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Friday, April 1, 2011

Online Advanced Placement: Literature and Composition

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Note: This is a two-part course. Part Two will take place in the spring semester. Enrollment is limited.

Class dates: Tuesdays (instruction) and Thursdays (discussion/lab), September 6 to December 20. No class Nov. 1 (All Saints Day), Nov. 21 (Thanksgiving) and Dec. 8 (Feast of the Immaculate Conception).
Total classes: 28
Starting time: 8:00 pm Eastern (7:00 pm Central)
Duration: 1 hour
Prerequisite: Students should be ready for upper division English and 17- to 18-years old. Instructor’s permission is required for students 16 or under. Students are expected to take Part Two of this course plus the AP test (May 10, 2012).
Suggested grade level: 11th to 12th grade
Fee: $300 if you enroll on or before August 1, 2011. $375 after August 1 for all 28 classes.
Instructor: Laurie Navar Gill, M. Ed.

Course description: This course syllabus has been approved by the College Board to bear the designation “AP.” All students in the class will be receiving a preparation that will help them to succeed on the AP Literature and Composition exam, which many students take for Advanced College Credit. You may also be eligible for a weighted grade.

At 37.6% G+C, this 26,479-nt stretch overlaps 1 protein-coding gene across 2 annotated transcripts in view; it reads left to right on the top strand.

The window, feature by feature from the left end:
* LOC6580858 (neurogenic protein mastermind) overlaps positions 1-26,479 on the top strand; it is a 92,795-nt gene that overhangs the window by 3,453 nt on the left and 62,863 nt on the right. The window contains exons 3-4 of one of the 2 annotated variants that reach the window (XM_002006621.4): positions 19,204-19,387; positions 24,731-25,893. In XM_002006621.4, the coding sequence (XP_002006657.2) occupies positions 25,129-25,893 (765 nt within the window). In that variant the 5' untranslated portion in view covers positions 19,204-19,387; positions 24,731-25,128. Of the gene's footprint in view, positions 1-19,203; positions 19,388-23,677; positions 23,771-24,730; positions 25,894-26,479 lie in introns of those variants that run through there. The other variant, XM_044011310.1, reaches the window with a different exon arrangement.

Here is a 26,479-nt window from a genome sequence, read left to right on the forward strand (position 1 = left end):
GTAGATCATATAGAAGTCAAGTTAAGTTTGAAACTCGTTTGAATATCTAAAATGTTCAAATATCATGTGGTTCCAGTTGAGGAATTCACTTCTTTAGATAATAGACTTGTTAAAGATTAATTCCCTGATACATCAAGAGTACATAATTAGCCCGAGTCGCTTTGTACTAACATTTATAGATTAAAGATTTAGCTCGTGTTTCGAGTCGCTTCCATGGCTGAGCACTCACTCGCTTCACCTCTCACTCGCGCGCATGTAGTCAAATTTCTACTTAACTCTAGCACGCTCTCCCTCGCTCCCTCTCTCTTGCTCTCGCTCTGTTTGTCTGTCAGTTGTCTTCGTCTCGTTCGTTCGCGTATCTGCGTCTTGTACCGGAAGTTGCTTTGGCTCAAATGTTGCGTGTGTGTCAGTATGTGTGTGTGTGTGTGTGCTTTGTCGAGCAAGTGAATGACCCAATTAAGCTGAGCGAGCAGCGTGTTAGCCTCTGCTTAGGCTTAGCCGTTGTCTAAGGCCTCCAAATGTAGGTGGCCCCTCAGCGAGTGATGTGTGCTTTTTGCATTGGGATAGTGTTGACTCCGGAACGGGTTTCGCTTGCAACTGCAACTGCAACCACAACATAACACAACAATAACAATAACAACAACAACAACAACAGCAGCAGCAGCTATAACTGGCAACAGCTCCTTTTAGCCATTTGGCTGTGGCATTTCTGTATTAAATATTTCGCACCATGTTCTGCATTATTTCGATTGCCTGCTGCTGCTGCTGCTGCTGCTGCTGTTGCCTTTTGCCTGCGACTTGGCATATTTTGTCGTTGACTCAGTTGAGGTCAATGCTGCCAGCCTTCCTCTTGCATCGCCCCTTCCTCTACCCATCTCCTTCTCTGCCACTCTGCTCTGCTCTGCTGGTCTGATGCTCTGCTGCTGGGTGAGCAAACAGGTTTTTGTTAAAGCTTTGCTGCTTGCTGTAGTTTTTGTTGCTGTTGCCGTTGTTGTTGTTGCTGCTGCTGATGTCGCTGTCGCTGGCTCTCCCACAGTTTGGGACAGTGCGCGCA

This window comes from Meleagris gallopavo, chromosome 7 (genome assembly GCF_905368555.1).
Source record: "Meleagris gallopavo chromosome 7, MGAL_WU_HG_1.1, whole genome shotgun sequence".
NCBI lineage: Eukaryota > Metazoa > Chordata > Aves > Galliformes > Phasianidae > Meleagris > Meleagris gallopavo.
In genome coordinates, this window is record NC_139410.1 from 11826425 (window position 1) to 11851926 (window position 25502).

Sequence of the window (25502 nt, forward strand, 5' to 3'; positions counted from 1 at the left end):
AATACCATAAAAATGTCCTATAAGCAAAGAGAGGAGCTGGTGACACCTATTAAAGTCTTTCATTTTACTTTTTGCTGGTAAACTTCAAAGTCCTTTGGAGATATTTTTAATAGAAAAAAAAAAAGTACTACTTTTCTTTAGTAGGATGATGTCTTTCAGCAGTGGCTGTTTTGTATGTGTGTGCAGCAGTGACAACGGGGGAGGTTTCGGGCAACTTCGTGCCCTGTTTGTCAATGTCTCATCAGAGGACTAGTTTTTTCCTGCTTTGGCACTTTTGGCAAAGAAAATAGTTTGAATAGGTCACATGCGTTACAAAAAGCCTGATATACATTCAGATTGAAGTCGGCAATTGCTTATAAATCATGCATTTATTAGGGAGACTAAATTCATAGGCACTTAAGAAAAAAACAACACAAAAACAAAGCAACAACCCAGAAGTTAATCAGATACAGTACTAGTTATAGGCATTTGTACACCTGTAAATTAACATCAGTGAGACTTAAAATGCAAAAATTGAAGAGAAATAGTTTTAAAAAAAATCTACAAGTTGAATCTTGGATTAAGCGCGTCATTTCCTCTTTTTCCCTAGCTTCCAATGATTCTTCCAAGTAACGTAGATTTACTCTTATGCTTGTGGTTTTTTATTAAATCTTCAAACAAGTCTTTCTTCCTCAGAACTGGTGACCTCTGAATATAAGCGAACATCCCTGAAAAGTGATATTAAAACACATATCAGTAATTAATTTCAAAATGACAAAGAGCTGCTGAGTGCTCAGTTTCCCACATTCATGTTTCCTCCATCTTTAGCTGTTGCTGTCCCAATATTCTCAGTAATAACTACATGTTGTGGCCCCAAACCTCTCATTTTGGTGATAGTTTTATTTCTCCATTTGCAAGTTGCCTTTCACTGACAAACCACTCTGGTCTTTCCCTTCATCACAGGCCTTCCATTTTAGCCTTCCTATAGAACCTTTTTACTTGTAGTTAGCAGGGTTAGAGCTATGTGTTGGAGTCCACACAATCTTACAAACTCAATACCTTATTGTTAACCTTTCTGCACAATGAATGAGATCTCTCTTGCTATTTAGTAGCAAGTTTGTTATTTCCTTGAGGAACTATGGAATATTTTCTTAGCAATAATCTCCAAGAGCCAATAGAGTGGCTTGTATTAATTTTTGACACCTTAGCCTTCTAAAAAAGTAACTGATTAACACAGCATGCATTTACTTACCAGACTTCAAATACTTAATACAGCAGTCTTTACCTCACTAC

Building on representative texts from the western literary tradition, this course will particularly examine the nature of storytelling and its relationship to life and culture. We will look at different storytelling media, including the epic, drama, the novel, non-fiction prose, and poetry. We will analyze story structure and storytelling techniques and examine the interplay between life and story. As we read stories, we will also talk about them, write about them, and tell some of our own.

The course approaches the goals of AP Literature through a Catholic lens. The primary themes under consideration are God’s universal charity and the consequences of sin. As we travel with the pilgrims of Chaucer’s Canterbury Tales, imagine the end of the world, examine the tragedies of Othello and King Lear, look at Gothic horror novels through the lens of contemporary bio-ethical dilemmas, and finally, ponder how God’s plan is worked out through very imperfect instruments in The Power and the Glory, students can mature and deepen in their understanding of human weakness and God’s sovereign mercy. He is everything, and without Him, we are nothing. At some level, all that we undertake in this class is aimed at understanding who we are before God, for in the end, nothing else matters.

Course materials: Each student will need 7-11 books; all are available in inexpensive paperback editions. Specific editions will be suggested, but library copies are fine. In the case of literature in translation, particular translations will be required. Some of the texts are available free online. The complete reading list can be found here: